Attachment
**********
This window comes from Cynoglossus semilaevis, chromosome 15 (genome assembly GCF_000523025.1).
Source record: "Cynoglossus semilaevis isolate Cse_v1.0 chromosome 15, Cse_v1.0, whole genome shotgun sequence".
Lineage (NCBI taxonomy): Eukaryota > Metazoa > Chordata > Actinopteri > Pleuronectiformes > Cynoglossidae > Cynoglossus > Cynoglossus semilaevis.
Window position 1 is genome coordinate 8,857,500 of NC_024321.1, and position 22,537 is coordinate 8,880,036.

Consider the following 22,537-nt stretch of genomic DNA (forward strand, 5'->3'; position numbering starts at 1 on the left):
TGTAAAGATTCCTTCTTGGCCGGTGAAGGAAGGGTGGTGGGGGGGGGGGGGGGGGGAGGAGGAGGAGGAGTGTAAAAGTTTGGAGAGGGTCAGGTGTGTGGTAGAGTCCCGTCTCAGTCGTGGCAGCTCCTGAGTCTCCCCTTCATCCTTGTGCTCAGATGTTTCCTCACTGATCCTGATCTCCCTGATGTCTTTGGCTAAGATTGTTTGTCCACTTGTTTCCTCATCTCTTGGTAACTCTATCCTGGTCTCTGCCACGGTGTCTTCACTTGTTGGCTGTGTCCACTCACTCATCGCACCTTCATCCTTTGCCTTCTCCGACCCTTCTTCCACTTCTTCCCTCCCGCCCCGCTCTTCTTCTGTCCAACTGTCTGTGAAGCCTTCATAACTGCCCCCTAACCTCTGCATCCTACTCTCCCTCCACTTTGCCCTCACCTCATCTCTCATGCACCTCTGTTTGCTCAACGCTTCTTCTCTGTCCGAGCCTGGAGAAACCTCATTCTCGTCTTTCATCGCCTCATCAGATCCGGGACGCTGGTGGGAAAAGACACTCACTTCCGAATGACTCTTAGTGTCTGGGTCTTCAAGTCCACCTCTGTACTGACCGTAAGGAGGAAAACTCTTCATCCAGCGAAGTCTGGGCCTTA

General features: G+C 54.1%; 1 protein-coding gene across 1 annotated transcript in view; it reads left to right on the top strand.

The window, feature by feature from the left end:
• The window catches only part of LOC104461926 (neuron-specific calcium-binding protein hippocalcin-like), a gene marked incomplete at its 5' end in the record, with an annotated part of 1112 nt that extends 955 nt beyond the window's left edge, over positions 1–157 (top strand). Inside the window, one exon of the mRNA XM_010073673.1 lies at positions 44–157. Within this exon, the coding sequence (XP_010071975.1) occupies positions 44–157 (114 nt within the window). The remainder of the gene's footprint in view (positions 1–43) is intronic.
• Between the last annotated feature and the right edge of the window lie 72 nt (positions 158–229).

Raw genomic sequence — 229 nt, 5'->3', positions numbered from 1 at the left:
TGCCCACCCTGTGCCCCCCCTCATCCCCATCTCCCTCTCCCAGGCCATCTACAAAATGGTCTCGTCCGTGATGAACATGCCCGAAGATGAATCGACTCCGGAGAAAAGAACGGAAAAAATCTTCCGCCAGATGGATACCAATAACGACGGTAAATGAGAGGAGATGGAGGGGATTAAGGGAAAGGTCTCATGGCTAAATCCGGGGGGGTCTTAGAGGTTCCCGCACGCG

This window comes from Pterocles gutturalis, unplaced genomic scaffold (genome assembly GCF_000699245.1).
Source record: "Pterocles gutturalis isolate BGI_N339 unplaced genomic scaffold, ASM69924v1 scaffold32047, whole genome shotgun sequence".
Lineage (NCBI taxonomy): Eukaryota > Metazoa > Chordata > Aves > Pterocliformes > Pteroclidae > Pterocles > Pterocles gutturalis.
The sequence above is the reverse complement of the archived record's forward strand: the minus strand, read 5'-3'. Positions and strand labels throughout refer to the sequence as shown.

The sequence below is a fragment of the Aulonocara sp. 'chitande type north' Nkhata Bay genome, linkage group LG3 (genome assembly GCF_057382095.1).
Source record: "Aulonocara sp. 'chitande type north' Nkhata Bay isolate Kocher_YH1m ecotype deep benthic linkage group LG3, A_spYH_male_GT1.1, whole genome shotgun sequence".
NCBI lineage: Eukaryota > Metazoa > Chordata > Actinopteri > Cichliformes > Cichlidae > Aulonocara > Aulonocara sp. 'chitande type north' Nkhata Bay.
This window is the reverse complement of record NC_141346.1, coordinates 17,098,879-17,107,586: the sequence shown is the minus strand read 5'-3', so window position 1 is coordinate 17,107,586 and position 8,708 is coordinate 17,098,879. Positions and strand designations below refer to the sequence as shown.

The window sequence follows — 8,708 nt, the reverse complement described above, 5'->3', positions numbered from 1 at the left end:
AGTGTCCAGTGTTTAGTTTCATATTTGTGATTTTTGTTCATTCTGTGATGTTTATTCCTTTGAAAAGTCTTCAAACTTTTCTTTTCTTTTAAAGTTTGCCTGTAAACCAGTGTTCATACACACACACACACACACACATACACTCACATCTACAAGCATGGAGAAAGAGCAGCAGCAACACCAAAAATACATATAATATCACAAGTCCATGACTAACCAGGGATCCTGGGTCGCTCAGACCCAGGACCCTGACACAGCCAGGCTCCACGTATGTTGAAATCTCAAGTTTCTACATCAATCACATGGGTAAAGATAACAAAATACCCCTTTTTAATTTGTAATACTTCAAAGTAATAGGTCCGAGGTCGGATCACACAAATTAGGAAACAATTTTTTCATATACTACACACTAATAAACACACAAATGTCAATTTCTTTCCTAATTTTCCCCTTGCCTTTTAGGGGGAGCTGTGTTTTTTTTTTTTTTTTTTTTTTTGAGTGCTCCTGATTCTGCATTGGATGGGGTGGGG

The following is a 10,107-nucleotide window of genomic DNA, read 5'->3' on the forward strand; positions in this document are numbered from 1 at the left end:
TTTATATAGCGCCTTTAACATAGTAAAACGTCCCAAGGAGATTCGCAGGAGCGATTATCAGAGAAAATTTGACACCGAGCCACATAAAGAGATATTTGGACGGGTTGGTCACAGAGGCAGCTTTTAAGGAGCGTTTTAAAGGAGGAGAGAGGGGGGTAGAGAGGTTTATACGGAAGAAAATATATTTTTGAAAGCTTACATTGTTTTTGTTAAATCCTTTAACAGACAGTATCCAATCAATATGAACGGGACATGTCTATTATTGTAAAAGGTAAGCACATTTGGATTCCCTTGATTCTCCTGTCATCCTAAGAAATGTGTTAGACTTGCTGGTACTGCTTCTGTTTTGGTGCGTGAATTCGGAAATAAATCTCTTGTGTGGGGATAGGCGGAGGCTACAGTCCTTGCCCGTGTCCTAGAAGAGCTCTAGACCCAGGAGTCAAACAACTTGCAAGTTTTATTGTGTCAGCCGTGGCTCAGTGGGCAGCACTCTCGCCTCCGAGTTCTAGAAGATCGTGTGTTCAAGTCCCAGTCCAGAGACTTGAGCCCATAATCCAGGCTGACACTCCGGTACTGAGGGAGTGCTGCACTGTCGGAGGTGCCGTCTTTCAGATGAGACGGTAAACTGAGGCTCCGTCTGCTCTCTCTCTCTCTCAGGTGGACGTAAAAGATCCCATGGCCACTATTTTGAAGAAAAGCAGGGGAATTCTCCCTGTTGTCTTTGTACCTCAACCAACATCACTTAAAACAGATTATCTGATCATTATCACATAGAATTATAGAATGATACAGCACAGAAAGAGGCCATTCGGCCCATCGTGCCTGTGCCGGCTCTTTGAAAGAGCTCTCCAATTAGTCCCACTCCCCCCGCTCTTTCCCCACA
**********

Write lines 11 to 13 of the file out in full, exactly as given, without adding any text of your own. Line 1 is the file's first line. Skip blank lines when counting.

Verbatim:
Raw genomic sequence — 229 nt, 5'->3', positions numbered from 1 at the left:
TGCCCACCCTGTGCCCCCCCTCATCCCCATCTCCCTCTCCCAGGCCATCTACAAAATGGTCTCGTCCGTGATGAACATGCCCGAAGATGAATCGACTCCGGAGAAAAGAACGGAAAAAATCTTCCGCCAGATGGATACCAATAACGACGGTAAATGAGAGGAGATGGAGGGGATTAAGGGAAAGGTCTCATGGCTAAATCCGGGGGGGTCTTAGAGGTTCCCGCACGCG

This window comes from Pterocles gutturalis, unplaced genomic scaffold (genome assembly GCF_000699245.1).